Featured Research

from universities, journals, and other organizations

In what ways does lead damage the brain? It derails the brain's center for learning

Date:
February 29, 2012
Source:
Columbia University's Mailman School of Public Health
Summary:
Exposure to lead wreaks havoc in the brain, with consequences that include lower IQ and reduced potential for learning. But the precise mechanism by which lead alters nerve cells in the brain has largely remained unknown. New research has used high-powered fluorescent microscopy and other advanced techniques to painstakingly chart the varied ways lead inflicts its damage.

New research shows that lead interferes with the synthesis and function of BDNF, derailing the brain’s center for learning.
Credit: Image courtesy of Columbia University's Mailman School of Public Health

Exposure to lead wreaks havoc in the brain, with consequences that include lower IQ and reduced potential for learning. But the precise mechanism by which lead alters nerve cells in the brain has largely remained unknown.

Related Articles


New research led by Tomαs R. Guilarte, PhD, Chair of Environmental Health Sciences, and post-doctoral research scientist Kirstie H. Stansfield, PhD, used high-powered fluorescent microscopy and other advanced techniques to painstakingly chart the varied ways lead inflicts its damage. They focused on signaling pathways involved in the production of brain-derived neurotropic factor, or BDNF, a chemical critical to the creation of new synapses in the hippocampus, the brain's center for memory and learning.

The study appears online in the journal Toxicological Sciences.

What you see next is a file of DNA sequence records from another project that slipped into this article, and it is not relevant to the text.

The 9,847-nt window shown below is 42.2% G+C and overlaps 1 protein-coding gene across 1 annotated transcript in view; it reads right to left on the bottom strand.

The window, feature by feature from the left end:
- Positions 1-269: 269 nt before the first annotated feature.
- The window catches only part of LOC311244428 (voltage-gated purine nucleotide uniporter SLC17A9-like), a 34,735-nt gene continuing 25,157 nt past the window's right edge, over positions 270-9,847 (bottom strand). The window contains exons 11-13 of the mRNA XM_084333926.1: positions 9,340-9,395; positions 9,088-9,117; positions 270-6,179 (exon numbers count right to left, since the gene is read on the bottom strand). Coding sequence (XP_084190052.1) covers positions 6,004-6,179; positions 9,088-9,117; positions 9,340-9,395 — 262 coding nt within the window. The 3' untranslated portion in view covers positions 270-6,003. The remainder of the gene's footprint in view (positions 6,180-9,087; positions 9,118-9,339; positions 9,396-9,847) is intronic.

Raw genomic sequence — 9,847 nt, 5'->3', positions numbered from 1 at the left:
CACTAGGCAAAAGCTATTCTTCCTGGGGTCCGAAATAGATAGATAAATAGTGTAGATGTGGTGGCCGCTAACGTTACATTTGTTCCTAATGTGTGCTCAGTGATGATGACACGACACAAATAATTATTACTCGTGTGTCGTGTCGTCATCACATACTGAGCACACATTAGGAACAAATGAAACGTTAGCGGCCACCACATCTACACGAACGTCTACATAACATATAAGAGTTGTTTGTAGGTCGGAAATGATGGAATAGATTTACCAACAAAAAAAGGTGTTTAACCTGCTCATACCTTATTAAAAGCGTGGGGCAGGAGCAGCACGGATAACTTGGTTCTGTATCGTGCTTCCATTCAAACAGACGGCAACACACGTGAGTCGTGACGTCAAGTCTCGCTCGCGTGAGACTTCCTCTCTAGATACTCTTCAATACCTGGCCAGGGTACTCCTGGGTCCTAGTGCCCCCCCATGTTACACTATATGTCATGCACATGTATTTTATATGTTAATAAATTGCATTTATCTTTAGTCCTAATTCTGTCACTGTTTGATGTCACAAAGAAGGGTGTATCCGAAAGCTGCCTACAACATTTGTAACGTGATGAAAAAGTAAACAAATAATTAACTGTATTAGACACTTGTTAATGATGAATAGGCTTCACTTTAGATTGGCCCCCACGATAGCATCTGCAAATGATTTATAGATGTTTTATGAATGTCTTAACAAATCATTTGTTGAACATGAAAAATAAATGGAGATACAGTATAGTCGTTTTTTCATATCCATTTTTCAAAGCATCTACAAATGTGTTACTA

Once BDNF is produced in the nucleus, explains Dr. Stansfield, it is transported as cargo in a railroad-car-like vesicle along a track called a microtubule toward sites of release in the axon and dendritic spines. Vesicle navigation is controlled in part through activation (phosphorylation) of the huntingtin protein, which as its name suggests, was first identified through research into Huntington's disease. By looking at huntington expression, the researchers found that lead exposure, even in small amounts, is likely to impede or reverse the train by altering phosphorylation at a specific amino acid.

The BDNF vesicle transport slowdown is just one of a variety of ways that lead impedes BDNF's function. The researchers also explored how lead curbs production of BDNF in the cell nucleus. One factor, they say, may be a protein called methyl CpG binding protein 2, or MeCP2, which has been linked with RETT syndrome and autism spectrum disorders and acts to "silence" BDNF gene transcription.

The paper provides the first comprehensive working model of the ways by which lead exposure impairs synapse development and function. "Lead attacks the most fundamental aspect of the brain -- the synapse. But by better understanding the numerous and complex ways this happens we will be better able to develop therapies that ameliorate the damage," says Dr. Guilarte.

Study co-authors include J. Richard Pilsner from the University of Massachusetts, Amherst; and Quan Lu and Robert O. Wright of the Harvard School of Public Health.

Funding was provided by the National Institute for Environmental Health Sciences.


Story Source:

The above story is based on materials provided by Columbia University's Mailman School of Public Health. Note: Materials may be edited for content and length.


Journal Reference:

  1. K. H. Stansfield, J. R. Pilsner, Q. Lu, R. O. Wright, T. R. Guilarte. Dysregulation of BDNF-TrkB signaling in developing hippocampal neurons by Pb2 Implications for an environmental basis of neurodevelopmental disorders. Toxicological Sciences, 2012; DOI: 10.1093/toxsci/kfs090